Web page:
In a new effort to boost Europe’s electronics manufacturing capabilities, the European Commission on Wednesday proposed €4.8 billion (US$6.2 billion) in funding for research and innovation partnerships with the private sector and European Union countries.
The Commission hopes the public-private partnerships under the planned Joint Technology Initiative (JTI) will reverse the decline of the E.U.’s global share in the electronic components and systems market. Digital Agenda Commissioner Neelie Kroes wants to double Europe’s chip production by 2020 and overtake the U.S.
The plans should also help meet the E.U. target of 20 percent of GDP coming from manufacturing by 2020, particularly through work in areas such as embedded systems, semiconductor equipment and materials supply and the design of complex electronic systems.
After a competitive call, the best projects will be selected for funding through peer review. The JTI will set out seven-year commitments and establish a strategic research and innovation agenda for all those involved—companies, universities, research laboratories, innovative small and medium businesses or other groups.
The electronics JTI is expected to start in early 2014 and to run for 10 years. It will be a merger of three current initiatives: ARTEMIS (embedded/cyber-physical systems), AENEAS (nanoelectronics), both set up in 2008, and EPoSS (smart integrated systems).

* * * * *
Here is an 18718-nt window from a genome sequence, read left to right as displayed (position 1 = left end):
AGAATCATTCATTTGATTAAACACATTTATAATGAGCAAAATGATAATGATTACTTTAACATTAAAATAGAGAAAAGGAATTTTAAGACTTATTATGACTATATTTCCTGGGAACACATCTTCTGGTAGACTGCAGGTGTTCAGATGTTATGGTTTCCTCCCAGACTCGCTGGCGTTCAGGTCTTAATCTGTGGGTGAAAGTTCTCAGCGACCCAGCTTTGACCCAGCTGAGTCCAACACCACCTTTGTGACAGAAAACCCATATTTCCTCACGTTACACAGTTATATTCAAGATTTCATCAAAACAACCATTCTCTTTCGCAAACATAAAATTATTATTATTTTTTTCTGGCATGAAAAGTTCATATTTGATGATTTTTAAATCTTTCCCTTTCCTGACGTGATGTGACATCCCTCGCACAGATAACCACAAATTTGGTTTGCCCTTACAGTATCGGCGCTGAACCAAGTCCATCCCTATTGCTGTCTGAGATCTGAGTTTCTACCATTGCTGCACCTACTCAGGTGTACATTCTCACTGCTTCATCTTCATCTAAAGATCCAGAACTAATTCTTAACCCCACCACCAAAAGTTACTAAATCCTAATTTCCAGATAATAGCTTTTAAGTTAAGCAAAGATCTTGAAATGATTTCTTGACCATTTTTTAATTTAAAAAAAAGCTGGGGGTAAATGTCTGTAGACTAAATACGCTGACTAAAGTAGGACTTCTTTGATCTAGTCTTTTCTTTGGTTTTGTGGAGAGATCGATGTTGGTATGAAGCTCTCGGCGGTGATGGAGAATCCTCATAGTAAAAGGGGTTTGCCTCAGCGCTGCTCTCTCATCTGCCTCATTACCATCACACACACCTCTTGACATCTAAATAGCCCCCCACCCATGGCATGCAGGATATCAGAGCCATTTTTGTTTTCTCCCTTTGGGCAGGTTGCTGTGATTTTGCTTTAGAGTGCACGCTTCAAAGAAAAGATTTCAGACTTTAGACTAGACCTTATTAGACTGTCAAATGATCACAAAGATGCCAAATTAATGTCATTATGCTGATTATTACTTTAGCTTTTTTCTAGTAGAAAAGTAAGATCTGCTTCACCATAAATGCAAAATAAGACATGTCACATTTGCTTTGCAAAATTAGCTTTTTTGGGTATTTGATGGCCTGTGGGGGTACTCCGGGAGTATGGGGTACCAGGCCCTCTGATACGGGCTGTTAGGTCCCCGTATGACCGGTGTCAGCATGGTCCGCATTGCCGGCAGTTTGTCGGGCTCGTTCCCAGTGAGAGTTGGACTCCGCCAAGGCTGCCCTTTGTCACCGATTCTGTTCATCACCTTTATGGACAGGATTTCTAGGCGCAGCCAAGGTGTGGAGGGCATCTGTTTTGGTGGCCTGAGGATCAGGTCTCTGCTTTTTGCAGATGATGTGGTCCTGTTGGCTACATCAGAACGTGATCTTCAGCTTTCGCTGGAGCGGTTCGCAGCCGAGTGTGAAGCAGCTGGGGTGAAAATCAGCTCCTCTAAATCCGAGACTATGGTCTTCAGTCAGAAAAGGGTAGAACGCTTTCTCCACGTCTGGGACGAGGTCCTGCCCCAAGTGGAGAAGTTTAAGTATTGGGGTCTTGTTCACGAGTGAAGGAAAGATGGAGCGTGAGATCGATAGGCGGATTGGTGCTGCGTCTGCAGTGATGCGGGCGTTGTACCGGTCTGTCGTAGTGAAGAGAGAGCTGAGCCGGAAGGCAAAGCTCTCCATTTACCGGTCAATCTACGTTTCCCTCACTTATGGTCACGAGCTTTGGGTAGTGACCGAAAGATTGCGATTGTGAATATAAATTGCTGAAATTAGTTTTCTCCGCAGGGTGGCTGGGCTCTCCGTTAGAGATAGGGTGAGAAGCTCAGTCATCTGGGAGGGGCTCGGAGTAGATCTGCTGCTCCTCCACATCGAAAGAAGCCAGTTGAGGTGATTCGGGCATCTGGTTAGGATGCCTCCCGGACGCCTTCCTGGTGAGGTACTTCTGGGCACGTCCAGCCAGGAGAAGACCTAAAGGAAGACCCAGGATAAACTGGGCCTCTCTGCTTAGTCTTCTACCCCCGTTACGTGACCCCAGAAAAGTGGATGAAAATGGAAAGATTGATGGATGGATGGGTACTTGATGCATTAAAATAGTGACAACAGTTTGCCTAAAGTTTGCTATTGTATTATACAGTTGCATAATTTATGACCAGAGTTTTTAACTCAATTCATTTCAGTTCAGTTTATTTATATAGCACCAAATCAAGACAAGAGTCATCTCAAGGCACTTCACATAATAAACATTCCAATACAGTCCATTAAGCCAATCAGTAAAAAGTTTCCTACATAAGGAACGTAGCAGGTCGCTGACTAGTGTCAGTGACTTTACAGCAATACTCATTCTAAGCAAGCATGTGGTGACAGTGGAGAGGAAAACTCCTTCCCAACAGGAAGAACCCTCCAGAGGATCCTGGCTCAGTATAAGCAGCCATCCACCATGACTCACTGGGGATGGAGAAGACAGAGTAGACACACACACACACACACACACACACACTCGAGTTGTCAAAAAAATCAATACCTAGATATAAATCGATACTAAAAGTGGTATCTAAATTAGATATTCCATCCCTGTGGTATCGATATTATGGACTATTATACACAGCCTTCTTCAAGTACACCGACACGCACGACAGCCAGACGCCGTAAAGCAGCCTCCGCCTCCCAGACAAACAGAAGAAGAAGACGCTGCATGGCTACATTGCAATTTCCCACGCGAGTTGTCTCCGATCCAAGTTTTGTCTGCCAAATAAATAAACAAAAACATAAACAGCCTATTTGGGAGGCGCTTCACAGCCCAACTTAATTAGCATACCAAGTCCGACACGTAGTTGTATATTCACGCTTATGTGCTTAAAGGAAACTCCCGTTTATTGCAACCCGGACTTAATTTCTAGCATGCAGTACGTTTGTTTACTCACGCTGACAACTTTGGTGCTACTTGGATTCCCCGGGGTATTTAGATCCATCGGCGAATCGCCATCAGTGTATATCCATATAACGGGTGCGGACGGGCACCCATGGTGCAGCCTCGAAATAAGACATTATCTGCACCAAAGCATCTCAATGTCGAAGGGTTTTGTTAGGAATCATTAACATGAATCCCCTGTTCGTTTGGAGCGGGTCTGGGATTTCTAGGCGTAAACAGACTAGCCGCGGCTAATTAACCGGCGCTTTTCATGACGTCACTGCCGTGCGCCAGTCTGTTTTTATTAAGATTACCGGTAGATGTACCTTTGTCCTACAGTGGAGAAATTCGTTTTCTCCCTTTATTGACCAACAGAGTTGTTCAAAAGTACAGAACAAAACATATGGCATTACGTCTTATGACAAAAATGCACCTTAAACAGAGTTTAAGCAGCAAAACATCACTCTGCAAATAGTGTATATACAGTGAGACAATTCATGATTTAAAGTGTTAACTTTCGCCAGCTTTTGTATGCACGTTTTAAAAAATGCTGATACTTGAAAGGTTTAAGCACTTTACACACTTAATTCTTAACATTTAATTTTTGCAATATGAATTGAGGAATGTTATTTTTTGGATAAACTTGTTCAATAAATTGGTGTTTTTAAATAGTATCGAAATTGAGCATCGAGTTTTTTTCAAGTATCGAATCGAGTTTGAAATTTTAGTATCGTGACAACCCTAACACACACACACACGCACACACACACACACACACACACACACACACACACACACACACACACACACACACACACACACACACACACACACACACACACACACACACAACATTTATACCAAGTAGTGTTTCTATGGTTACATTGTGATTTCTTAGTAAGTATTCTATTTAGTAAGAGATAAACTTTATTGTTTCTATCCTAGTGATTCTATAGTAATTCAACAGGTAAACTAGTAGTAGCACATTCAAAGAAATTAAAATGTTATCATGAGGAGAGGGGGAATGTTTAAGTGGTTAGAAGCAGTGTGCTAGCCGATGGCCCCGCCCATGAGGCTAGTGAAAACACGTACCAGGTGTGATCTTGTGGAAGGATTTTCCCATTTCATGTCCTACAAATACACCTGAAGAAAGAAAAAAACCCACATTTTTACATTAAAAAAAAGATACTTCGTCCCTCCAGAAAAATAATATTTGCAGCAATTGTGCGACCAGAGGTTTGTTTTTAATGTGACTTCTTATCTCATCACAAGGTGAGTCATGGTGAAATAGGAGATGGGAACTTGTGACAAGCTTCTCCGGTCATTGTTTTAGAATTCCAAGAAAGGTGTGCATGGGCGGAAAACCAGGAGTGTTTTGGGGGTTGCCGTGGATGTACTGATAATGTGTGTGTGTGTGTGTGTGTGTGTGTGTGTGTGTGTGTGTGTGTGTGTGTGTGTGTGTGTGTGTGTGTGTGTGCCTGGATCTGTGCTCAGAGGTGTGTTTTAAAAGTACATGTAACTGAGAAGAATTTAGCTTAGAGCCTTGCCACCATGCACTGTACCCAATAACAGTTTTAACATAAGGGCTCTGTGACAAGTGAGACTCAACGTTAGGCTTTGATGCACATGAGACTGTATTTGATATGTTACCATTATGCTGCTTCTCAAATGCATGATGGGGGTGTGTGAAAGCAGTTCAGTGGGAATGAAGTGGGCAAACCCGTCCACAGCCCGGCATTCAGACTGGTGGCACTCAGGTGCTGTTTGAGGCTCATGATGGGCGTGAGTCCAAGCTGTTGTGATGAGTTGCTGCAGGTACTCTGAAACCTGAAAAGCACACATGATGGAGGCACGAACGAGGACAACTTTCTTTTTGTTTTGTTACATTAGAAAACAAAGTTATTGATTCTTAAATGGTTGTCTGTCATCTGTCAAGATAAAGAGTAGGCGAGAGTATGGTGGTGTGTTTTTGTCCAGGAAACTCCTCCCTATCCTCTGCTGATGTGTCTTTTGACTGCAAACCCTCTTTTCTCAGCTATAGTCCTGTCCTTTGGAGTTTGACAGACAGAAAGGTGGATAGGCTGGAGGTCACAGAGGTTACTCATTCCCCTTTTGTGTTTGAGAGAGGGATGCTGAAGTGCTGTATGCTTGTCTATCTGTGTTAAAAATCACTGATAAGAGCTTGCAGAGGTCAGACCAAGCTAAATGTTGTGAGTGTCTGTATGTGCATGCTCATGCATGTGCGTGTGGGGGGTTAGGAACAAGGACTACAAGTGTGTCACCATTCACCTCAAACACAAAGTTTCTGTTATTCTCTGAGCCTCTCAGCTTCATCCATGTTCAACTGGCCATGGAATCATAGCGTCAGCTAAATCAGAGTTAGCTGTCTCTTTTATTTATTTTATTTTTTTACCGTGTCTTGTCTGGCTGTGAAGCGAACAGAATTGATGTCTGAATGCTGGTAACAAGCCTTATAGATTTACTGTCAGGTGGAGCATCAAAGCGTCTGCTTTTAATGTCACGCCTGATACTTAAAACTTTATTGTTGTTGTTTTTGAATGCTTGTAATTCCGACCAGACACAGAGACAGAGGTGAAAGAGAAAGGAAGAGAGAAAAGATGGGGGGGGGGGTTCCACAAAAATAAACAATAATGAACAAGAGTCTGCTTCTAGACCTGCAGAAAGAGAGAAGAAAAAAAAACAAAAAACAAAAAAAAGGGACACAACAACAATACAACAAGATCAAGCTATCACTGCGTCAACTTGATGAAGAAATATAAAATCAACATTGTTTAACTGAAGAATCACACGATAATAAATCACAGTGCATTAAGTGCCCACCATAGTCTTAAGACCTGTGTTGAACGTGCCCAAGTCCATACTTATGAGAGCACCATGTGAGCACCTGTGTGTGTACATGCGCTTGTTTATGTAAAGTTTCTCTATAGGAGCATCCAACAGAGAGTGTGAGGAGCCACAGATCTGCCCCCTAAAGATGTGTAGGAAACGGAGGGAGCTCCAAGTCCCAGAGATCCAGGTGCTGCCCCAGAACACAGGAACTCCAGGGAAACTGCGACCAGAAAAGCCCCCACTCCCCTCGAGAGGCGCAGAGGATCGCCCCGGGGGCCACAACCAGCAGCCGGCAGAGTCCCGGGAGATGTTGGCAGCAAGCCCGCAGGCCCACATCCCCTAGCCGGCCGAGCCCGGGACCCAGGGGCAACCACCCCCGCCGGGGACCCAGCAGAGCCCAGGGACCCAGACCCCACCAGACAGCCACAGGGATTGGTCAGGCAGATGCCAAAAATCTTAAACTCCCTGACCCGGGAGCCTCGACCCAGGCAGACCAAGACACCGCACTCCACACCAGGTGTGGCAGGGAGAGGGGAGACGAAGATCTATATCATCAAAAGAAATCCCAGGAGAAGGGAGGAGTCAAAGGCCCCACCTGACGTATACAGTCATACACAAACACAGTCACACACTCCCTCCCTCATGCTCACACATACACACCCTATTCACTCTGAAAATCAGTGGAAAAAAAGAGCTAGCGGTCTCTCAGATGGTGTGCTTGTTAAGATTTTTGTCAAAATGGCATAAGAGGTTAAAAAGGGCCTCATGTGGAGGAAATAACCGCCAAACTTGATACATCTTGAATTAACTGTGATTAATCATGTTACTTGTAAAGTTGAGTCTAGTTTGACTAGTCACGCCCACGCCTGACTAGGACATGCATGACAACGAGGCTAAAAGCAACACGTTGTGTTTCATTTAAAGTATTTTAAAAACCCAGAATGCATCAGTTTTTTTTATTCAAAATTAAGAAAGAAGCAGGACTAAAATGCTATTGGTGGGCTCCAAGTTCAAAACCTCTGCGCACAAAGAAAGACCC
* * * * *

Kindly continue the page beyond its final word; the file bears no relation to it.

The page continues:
The current initiatives have been successful in jump-starting five manufacturing pilot lines valued at €730 million in nanoelectronics and ARTEMIS’s first launch of two large-scale innovation pilot projects valued at €150 million.
According to the Commission, the electronics sector has grown at about 5 percent per year since 2000. In Europe today it directly employs 200,000 people.
“But it’s not just about this one sector,” said Kroes in a statement. “It’s about every sector enabled and stimulated by new electronic innovations. You’ve probably got a good example in your pocket; but it’s not just phones, it’s all sorts of gadgets. The fact is, electronics supports and enables a huge value chain, reaching across the economy.”
Therefore, a public-public partnership between the European Commission and E.U. member states focused on support for high-tech small or medium-size enterprises (SMEs) was also proposed Wednesday. The Eurostars program is for SMEs that dedicate at least 10 percent of their turnover or full-time equivalent to research activities.
The total E.U. contribution will be up to €1.2 billion from the Horizon 2020 fund, matched by contributions from E.U. countries. The industrial partners will contribute at least half of the total costs—about €2.4 billion.
The proposals now need to be approved by the Council of the E.U. and the European Parliament.